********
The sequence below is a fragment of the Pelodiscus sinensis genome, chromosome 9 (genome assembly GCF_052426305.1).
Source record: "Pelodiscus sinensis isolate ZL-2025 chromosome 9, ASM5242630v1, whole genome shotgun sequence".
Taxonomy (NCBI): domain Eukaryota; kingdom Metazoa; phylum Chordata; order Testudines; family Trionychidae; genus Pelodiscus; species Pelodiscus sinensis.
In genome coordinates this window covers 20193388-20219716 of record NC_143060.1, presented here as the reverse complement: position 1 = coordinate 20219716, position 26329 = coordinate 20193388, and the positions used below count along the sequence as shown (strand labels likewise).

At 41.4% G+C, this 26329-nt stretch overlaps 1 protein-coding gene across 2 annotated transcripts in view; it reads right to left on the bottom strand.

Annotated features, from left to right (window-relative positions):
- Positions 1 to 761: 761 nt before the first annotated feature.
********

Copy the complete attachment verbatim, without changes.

The sequence below is a fragment of the Pelodiscus sinensis genome, chromosome 9 (genome assembly GCF_052426305.1).
Source record: "Pelodiscus sinensis isolate ZL-2025 chromosome 9, ASM5242630v1, whole genome shotgun sequence".
Taxonomy (NCBI): domain Eukaryota; kingdom Metazoa; phylum Chordata; order Testudines; family Trionychidae; genus Pelodiscus; species Pelodiscus sinensis.
In genome coordinates this window covers 20193388-20219716 of record NC_143060.1, presented here as the reverse complement: position 1 = coordinate 20219716, position 26329 = coordinate 20193388, and the positions used below count along the sequence as shown (strand labels likewise).

At 41.4% G+C, this 26329-nt stretch overlaps 1 protein-coding gene across 2 annotated transcripts in view; it reads right to left on the bottom strand.

Annotated features, from left to right (window-relative positions):
- Positions 1 to 761: 761 nt before the first annotated feature.